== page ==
Shares of RIM stock have been sinking as its market share has dwindled, while Apple's iPhone and devices running Google Android have found tremendous success. Those struggles, according to Reuters, have put RIM co-CEOs Mike Lazaridis and Jim Balsillie in the hot seat.
Northern Securities analyst Sameet Kanade has asked RIM to consider dropping Balsillie as a co-CEO, while Charter Equity analyst Ed Snyder characterized both Balsillie and Lazaridis as "stuck in the past." And Bing Gordon of Silicon Valley venture capital firm Kleiner Perkins said the National Hockey League's Toronto Maple Leafs are more likely to win a Stanley Cup for the first time in more than 40 years than RIM is to build a "number one phone."
An anonymous investor at a top-30 fund also reportedly said they would "likely support" the influence of an activist like billionaire Carl Icahn, who could invest in the company while its value is low and institute big changes.
Icahn is labeled as a "prime candidate" because of previous work at Motorola, in which the company's mobile phone business was spun off and found success.
In April, RIM made its first attempt to counter Apple's iPad with the release of the BlackBerry PlayBook, though consumer interest in the launch of the device was categorized as tepid. Soon after, the company opted to pre-announce sales that came in lower than expected, and to warn investors of delays for new BlackBerry product launches.
Apple Chief Executive Steve Jobs predicted RIM's struggles last October in a surprise appearance on his company's quarterly earnings conference call. In that quarter, Apple's 14.1 million iPhones sold easily bested the 12.1 million BlackBerries sold by RIM.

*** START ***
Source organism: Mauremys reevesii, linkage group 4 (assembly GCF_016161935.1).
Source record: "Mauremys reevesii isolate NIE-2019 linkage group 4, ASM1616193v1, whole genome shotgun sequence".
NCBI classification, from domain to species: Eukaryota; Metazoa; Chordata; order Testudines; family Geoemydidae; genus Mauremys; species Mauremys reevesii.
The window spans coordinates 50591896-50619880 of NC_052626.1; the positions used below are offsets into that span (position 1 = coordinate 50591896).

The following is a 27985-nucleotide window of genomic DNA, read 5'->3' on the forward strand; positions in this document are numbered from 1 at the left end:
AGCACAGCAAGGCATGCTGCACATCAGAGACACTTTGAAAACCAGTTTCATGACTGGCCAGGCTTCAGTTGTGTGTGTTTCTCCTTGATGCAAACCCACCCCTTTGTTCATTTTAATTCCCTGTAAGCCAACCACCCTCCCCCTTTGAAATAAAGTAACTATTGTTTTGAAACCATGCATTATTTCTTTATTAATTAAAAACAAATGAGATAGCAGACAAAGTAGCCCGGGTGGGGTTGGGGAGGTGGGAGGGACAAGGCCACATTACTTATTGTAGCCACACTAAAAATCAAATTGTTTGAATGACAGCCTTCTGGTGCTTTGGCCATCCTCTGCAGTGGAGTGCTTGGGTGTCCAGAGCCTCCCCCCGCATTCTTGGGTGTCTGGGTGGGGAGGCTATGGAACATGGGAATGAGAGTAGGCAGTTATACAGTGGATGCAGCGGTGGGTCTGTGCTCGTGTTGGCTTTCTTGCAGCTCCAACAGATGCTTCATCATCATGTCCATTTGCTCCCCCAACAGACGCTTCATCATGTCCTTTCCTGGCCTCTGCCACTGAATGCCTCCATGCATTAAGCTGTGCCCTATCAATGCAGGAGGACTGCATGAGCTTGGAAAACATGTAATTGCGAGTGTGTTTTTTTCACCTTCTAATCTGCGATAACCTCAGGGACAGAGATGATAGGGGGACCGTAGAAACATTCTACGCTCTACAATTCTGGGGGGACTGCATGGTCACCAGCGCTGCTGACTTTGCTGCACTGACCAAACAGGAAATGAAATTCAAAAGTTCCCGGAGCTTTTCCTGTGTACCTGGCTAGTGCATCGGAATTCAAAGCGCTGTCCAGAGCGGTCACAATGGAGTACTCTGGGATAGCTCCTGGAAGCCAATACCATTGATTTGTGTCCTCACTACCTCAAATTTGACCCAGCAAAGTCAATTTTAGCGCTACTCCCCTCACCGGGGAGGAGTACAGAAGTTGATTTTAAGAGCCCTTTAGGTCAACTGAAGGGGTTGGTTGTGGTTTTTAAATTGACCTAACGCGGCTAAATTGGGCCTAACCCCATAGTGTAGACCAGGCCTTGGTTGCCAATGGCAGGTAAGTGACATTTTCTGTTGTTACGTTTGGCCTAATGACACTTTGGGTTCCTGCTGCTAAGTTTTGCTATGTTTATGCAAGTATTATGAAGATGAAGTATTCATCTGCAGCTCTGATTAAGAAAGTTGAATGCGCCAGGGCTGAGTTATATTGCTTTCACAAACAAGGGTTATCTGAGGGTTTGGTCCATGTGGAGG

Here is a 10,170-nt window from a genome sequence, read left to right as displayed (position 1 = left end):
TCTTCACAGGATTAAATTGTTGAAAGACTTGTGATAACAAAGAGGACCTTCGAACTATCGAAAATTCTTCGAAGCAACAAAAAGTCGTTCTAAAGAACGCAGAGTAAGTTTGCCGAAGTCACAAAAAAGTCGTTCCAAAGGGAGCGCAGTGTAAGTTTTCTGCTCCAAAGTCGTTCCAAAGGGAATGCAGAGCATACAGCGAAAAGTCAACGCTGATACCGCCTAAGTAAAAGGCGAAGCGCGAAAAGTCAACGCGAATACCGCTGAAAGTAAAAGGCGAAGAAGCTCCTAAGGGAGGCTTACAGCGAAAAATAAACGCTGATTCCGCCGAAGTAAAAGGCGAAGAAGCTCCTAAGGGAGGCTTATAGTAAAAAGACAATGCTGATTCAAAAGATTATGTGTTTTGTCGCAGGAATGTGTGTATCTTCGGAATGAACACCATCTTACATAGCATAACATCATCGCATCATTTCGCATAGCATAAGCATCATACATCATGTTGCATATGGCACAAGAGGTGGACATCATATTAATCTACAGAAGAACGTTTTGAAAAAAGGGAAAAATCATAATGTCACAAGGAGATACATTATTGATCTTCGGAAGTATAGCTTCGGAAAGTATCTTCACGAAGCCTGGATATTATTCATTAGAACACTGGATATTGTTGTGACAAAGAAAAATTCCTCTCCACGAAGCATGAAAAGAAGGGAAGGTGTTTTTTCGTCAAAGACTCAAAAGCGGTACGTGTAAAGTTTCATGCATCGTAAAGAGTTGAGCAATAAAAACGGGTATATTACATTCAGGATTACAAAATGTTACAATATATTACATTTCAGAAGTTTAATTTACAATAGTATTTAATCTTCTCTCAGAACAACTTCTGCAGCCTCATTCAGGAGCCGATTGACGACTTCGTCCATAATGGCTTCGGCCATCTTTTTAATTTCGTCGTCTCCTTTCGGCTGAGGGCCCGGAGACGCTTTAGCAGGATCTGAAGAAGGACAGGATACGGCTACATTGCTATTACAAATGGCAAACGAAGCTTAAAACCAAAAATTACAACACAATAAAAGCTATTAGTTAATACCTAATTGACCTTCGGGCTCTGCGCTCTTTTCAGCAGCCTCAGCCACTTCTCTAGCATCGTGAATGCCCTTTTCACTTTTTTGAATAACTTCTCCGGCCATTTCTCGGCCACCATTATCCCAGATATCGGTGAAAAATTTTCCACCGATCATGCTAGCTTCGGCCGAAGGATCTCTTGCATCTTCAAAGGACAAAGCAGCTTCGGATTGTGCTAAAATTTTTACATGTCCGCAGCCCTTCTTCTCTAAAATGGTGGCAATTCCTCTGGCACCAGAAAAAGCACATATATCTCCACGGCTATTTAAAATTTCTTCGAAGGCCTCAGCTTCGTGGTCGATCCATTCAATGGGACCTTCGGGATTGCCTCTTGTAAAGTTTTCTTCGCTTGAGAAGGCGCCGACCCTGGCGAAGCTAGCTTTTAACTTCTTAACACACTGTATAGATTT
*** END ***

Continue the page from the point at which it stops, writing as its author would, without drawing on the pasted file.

"We've now passed RIM," Jobs said. "I don't see them catching up with us in the foreseeable future. It will be a challenge for them to create a mobile software platform and convince developers to support a third platform."
Questions about RIM's leadership come soon after another major player in the mobile space, and rival of Apple's -- Microsoft -- has been the subject of public debate over its own chief executive. Last week, influential hedge fund manager David Einhorn made waves when he called on Microsoft CEO Steve Ballmer to step down.
Einhorn, president of the $7.9 billion Greenlight Capital Hedge fund, characterized Ballmer as "the biggest overhang on Microsoft's stock." He also called for Ballmer to "give someone else a chance" to lead.